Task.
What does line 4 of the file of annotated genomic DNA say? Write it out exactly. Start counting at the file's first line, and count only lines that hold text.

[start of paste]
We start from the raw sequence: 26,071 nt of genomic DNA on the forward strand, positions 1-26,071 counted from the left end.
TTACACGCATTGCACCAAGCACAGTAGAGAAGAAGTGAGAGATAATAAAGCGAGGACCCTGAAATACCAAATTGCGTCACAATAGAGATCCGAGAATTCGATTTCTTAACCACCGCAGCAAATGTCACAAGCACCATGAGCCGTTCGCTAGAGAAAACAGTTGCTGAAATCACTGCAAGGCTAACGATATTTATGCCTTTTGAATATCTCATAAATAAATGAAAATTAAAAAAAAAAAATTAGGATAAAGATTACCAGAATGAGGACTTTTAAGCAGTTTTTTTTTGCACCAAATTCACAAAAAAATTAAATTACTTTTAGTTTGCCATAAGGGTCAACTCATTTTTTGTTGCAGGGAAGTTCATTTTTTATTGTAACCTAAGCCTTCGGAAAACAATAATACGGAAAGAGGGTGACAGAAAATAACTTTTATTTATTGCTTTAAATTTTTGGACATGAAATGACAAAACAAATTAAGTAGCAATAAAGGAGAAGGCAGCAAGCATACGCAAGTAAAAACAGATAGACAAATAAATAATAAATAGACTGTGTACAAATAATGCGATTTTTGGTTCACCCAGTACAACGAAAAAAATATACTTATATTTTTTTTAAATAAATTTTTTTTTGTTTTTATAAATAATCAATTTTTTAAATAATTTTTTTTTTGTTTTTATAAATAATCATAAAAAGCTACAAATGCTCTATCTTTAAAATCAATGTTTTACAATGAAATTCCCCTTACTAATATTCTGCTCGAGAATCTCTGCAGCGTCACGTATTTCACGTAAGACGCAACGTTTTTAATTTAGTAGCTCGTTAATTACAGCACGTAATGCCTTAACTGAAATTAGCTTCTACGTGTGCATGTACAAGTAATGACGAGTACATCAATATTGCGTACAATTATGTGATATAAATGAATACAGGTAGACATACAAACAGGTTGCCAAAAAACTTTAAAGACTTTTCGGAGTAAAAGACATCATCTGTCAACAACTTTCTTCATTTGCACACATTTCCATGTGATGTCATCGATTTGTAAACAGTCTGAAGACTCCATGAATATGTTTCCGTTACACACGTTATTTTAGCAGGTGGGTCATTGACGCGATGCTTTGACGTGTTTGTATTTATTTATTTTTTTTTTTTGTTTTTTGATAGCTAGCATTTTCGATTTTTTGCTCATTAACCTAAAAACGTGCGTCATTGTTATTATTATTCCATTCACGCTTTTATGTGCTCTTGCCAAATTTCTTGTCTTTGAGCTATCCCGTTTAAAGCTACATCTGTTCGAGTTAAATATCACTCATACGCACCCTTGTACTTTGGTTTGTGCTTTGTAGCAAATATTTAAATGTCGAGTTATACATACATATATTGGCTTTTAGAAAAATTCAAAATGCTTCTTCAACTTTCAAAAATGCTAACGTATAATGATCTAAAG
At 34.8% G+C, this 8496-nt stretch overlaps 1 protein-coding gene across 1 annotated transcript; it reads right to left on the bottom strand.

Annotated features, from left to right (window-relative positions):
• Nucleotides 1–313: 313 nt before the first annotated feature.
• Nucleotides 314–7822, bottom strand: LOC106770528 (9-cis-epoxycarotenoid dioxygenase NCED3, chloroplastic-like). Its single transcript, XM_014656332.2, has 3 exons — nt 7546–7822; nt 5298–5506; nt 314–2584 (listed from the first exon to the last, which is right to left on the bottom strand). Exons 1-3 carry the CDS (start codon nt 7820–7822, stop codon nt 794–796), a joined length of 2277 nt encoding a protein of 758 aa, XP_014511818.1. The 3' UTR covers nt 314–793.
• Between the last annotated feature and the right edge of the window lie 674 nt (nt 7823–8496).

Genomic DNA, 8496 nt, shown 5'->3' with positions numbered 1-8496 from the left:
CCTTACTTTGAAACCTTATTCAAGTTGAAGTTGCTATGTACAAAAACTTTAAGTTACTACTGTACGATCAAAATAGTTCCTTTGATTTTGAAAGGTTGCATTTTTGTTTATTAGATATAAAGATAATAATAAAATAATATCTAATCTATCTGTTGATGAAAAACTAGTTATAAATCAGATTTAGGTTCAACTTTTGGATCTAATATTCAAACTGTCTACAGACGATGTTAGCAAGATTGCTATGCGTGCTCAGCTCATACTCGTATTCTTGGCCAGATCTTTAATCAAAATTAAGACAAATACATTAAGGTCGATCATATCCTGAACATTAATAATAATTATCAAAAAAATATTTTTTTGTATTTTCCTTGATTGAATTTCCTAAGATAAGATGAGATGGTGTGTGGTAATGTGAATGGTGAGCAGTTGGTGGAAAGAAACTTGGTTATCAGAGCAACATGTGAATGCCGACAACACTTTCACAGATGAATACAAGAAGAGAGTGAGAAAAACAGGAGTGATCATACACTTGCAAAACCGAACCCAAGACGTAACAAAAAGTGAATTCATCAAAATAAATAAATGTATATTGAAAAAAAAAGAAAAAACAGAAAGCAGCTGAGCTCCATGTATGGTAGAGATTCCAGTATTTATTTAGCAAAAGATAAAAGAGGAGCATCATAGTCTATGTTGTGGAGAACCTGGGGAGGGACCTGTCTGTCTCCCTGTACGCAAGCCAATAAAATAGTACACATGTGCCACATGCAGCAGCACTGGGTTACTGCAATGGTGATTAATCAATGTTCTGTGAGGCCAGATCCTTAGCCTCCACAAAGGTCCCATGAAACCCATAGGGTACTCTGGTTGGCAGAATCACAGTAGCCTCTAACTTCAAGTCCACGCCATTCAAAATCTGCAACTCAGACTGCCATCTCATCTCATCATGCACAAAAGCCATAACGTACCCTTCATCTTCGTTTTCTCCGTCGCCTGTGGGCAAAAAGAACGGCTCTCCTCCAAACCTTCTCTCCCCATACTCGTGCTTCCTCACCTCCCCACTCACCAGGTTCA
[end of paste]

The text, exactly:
Annotated features, from left to right (window-relative positions):